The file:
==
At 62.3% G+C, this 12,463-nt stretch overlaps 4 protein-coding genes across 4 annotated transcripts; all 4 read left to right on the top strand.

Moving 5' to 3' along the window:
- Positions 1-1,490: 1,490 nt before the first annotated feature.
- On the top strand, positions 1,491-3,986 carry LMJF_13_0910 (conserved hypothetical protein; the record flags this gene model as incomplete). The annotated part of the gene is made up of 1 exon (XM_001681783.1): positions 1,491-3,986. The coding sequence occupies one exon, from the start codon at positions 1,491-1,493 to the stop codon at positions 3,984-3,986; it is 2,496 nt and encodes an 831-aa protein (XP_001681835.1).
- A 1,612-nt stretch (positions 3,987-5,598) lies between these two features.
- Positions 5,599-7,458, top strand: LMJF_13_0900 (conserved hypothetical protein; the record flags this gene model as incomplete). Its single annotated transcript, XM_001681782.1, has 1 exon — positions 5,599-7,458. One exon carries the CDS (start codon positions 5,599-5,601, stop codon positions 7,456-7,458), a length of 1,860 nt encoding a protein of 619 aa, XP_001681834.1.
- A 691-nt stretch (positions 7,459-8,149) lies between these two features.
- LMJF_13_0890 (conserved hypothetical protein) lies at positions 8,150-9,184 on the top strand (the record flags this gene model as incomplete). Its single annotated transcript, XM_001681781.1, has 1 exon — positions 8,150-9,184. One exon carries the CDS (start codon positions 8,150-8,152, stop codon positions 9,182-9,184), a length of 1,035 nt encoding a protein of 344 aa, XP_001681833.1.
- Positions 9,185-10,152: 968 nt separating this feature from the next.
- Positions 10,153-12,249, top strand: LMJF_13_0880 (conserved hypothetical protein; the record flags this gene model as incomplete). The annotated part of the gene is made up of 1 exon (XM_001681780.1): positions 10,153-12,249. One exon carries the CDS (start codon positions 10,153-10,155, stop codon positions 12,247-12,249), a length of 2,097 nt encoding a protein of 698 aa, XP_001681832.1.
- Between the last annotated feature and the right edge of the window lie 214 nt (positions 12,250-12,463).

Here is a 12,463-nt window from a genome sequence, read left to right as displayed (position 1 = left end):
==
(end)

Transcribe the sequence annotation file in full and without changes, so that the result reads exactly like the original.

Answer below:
At 62.3% G+C, this 12,463-nt stretch overlaps 4 protein-coding genes across 4 annotated transcripts; all 4 read left to right on the top strand.

Moving 5' to 3' along the window:
- Positions 1-1,490: 1,490 nt before the first annotated feature.
- On the top strand, positions 1,491-3,986 carry LMJF_13_0910 (conserved hypothetical protein; the record flags this gene model as incomplete). The annotated part of the gene is made up of 1 exon (XM_001681783.1): positions 1,491-3,986. The coding sequence occupies one exon, from the start codon at positions 1,491-1,493 to the stop codon at positions 3,984-3,986; it is 2,496 nt and encodes an 831-aa protein (XP_001681835.1).
- A 1,612-nt stretch (positions 3,987-5,598) lies between these two features.
- Positions 5,599-7,458, top strand: LMJF_13_0900 (conserved hypothetical protein; the record flags this gene model as incomplete). Its single annotated transcript, XM_001681782.1, has 1 exon — positions 5,599-7,458. One exon carries the CDS (start codon positions 5,599-5,601, stop codon positions 7,456-7,458), a length of 1,860 nt encoding a protein of 619 aa, XP_001681834.1.
- A 691-nt stretch (positions 7,459-8,149) lies between these two features.
- LMJF_13_0890 (conserved hypothetical protein) lies at positions 8,150-9,184 on the top strand (the record flags this gene model as incomplete). Its single annotated transcript, XM_001681781.1, has 1 exon — positions 8,150-9,184. One exon carries the CDS (start codon positions 8,150-8,152, stop codon positions 9,182-9,184), a length of 1,035 nt encoding a protein of 344 aa, XP_001681833.1.
- Positions 9,185-10,152: 968 nt separating this feature from the next.
- Positions 10,153-12,249, top strand: LMJF_13_0880 (conserved hypothetical protein; the record flags this gene model as incomplete). The annotated part of the gene is made up of 1 exon (XM_001681780.1): positions 10,153-12,249. One exon carries the CDS (start codon positions 10,153-10,155, stop codon positions 12,247-12,249), a length of 2,097 nt encoding a protein of 698 aa, XP_001681832.1.
- Between the last annotated feature and the right edge of the window lie 214 nt (positions 12,250-12,463).

Here is a 12,463-nt window from a genome sequence, read left to right as displayed (position 1 = left end):